Of course, rather than suggest that public views of alcoholism form an intricate and sensitive system that is highly responsive to small shifts in question meanings and particularist in its response patterns, it might equally well be argued that for most of us "the alcoholism problem" is not something we spend much time thinking about and thus not something on which public opinion will show the logical structure that professional opinion might hope for.  In the past, this alternative explanation for the peaks and valleys and the intercorrelative independencies of attitudinal items have led various researchers to check their findings against subsamples in which more awareness of alcoholism and consistency of opinion might be expected.  Maxwell (1952), McCarthy and Fain (1959) and Mulford and Miller (1961, 1964), for example, compared the views of respondents who were acquainted with an alcoholic with those who were not acquainted.  Thus, Mulford and Miller (1964), for example, wrote, "It is reasonable to suppose that respondents who have a friend or relative who is a problem drinker would pay more attention to alcoholism education materials and might therefore be more knowledgeable on the subject" (p. 320).  If in turn, a subsample thought to be better informed and more likely to evidence a consistent or at least a more evenly "enlightened" viewpoint did indeed show much less sportiness and variation in response across the elements of the public health perspective, then this finding would lend support to the hypothesis that much of the volatility in public opinion was due to inattention or indifference on the part of the general population,

We have tested this hypothesis against two subsamples in the San Francisco study:  first, as in previous studies, we examined the response patterns of persons with a personal acquaintance to an alcoholic (N=278 or 24% of the sample) as measured by agreement to the following item:  deeply affected by someone else who is an alcoholic."   "My life has been deeply affected by someone else who is an alcoholic."  Second, in order to test for a possible difference between "exposure to alcoholism" as it might be measured by the above item, and knowledge or concern about alcoholism (the presence of which might make the attitude profile more intelligible and consistent), the sample was culled of respondents who indicated a knowledge of the "danger signs of alcoholism" a knowledge indicator) and who answered that they were "very" or "somewhat concerned" about the alcoholism problem in their community (an indicator of concern or interest).  Together, these two items split the sample almost exactly in half and provide us with a group which presumably contains most of the respondents whose knowledge and interest in alcoholism exceeds the population median.  But, as is shown in the second and third columns of Table 1, the pattern of responses in either the "acquaintance" or the "high knowledge and interest" subgroups did not differ markedly from the sample as a whole.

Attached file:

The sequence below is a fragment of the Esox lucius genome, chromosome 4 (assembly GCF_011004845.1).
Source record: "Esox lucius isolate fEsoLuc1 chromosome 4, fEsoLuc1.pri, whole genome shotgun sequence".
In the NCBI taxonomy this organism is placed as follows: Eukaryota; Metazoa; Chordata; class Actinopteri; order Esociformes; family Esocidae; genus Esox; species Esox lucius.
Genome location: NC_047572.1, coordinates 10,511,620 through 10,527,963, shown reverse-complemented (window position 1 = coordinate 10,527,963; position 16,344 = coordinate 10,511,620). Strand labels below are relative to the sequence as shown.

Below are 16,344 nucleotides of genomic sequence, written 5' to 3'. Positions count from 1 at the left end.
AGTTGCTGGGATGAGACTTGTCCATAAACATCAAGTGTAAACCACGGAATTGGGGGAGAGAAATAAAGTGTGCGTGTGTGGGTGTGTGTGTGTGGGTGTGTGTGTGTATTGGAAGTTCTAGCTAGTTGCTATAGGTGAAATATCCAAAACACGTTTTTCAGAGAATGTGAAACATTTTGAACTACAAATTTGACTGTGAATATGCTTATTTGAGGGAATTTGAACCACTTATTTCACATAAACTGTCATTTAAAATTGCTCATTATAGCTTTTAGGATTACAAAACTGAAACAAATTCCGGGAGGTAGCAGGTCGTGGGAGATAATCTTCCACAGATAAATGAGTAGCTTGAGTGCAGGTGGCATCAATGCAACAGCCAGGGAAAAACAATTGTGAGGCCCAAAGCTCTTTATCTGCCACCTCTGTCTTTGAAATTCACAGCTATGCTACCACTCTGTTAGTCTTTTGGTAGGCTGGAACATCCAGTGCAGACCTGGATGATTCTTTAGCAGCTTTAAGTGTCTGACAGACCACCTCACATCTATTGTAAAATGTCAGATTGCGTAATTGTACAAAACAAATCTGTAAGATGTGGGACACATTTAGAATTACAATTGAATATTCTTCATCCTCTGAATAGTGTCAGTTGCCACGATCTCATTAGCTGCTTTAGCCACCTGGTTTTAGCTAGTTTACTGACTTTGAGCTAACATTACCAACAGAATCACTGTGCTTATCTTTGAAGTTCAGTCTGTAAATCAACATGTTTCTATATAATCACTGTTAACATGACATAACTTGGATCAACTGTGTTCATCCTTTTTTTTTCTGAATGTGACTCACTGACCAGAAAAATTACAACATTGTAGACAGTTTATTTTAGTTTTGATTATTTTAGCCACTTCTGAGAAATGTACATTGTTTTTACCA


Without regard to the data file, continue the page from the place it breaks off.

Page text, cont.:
Thus, at least insofar as this analysis tests the hypothesis, variation in the public acceptance of various elements of the public health perspective on alcoholism are not due to superficiality, inattention, and unconcern; subsamples with relatively higher exposure, knowledge, and concern show equivalent variations of response.

Illness and Sin

That the modal group of respondents characterizes alcoholism in both volitional and involitional (or both medical and moral) terms has been traced to several possibilities. Linsky (1970, citing Mulford and Miller, 1964) suggested that public attitudes are frequently characterized "by inconsistency and ambiguity."  Jellinek (1960), Philp (1960, cited in Mulford and Miller, 1964), Mulford and Miller (1964), and Knupfer (1964) all have argued that the content of educational efforts, themselves, are often "...vague, ambiguous, logically inconsistent and confusing..." (Mulford and Miller, p. 321).  Knupfer (1964), giving the point a concrete example, noted in the press two medical sources quoted as stating that "with recent years alcoholism has been looked upon as a disease rather than a personal weakness.  It is not a matter of willpower," but continuing that "the most important factor in rehabilitation is the alcoholic's willingness to help solve his own problem."  The ideological overlap has been attributed to "ambivalence" (Orcutt, 1976, and Roman and Trice, 1968), and also regarded as a possible way-station in a transitional phase toward a more consistently medical ideology (Orcutt, 1976).